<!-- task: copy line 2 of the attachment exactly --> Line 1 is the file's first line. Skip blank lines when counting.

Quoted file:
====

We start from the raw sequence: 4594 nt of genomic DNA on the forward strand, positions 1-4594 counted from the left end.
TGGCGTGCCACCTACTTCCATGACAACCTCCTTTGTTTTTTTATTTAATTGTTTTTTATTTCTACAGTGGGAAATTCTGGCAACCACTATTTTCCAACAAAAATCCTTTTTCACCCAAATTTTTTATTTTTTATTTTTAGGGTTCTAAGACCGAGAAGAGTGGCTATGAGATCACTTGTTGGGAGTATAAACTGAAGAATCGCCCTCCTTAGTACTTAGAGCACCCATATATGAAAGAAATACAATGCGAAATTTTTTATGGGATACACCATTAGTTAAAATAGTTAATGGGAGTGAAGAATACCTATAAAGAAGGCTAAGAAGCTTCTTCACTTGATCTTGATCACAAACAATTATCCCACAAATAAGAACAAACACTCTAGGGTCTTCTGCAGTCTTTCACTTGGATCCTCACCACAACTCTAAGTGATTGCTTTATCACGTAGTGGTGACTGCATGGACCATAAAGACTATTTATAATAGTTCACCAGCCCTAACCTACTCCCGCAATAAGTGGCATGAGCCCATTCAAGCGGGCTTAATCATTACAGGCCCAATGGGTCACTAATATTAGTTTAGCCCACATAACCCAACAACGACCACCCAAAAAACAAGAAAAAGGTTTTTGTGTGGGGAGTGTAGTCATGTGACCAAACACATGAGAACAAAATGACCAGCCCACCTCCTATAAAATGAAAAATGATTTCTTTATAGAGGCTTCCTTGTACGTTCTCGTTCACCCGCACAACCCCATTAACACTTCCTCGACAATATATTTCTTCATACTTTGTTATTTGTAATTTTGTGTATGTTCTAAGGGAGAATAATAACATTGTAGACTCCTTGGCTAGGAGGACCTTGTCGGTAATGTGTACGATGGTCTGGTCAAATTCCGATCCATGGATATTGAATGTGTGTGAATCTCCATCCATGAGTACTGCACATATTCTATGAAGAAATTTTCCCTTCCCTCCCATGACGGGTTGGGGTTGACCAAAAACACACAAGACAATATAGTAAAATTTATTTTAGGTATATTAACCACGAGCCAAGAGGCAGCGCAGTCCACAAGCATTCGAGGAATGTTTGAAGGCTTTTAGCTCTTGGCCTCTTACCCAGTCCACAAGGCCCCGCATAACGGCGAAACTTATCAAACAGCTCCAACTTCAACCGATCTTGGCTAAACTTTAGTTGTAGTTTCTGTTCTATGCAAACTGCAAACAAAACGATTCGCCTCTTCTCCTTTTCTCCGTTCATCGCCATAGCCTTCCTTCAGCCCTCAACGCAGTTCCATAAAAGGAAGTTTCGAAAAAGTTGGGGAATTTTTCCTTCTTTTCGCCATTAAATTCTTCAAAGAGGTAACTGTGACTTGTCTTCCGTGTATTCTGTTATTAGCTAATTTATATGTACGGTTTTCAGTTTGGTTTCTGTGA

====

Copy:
TGGCGTGCCACCTACTTCCATGACAACCTCCTTTGTTTTTTTATTTAATTGTTTTTTATTTCTACAGTGGGAAATTCTGGCAACCACTATTTTCCAACAAAAATCCTTTTTCACCCAAATTTTTTATTTTTTATTTTTAGGGTTCTAAGACCGAGAAGAGTGGCTATGAGATCACTTGTTGGGAGTATAAACTGAAGAATCGCCCTCCTTAGTACTTAGAGCACCCATATATGAAAGAAATACAATGCGAAATTTTTTATGGGATACACCATTAGTTAAAATAGTTAATGGGAGTGAAGAATACCTATAAAGAAGGCTAAGAAGCTTCTTCACTTGATCTTGATCACAAACAATTATCCCACAAATAAGAACAAACACTCTAGGGTCTTCTGCAGTCTTTCACTTGGATCCTCACCACAACTCTAAGTGATTGCTTTATCACGTAGTGGTGACTGCATGGACCATAAAGACTATTTATAATAGTTCACCAGCCCTAACCTACTCCCGCAATAAGTGGCATGAGCCCATTCAAGCGGGCTTAATCATTACAGGCCCAATGGGTCACTAATATTAGTTTAGCCCACATAACCCAACAACGACCACCCAAAAAACAAGAAAAAGGTTTTTGTGTGGGGAGTGTAGTCATGTGACCAAACACATGAGAACAAAATGACCAGCCCACCTCCTATAAAATGAAAAATGATTTCTTTATAGAGGCTTCCTTGTACGTTCTCGTTCACCCGCACAACCCCATTAACACTTCCTCGACAATATATTTCTTCATACTTTGTTATTTGTAATTTTGTGTATGTTCTAAGGGAGAATAATAACATTGTAGACTCCTTGGCTAGGAGGACCTTGTCGGTAATGTGTACGATGGTCTGGTCAAATTCCGATCCATGGATATTGAATGTGTGTGAATCTCCATCCATGAGTACTGCACATATTCTATGAAGAAATTTTCCCTTCCCTCCCATGACGGGTTGGGGTTGACCAAAAACACACAAGACAATATAGTAAAATTTATTTTAGGTATATTAACCACGAGCCAAGAGGCAGCGCAGTCCACAAGCATTCGAGGAATGTTTGAAGGCTTTTAGCTCTTGGCCTCTTACCCAGTCCACAAGGCCCCGCATAACGGCGAAACTTATCAAACAGCTCCAACTTCAACCGATCTTGGCTAAACTTTAGTTGTAGTTTCTGTTCTATGCAAACTGCAAACAAAACGATTCGCCTCTTCTCCTTTTCTCCGTTCATCGCCATAGCCTTCCTTCAGCCCTCAACGCAGTTCCATAAAAGGAAGTTTCGAAAAAGTTGGGGAATTTTTCCTTCTTTTCGCCATTAAATTCTTCAAAGAGGTAACTGTGACTTGTCTTCCGTGTATTCTGTTATTAGCTAATTTATATGTACGGTTTTCAGTTTGGTTTCTGTGA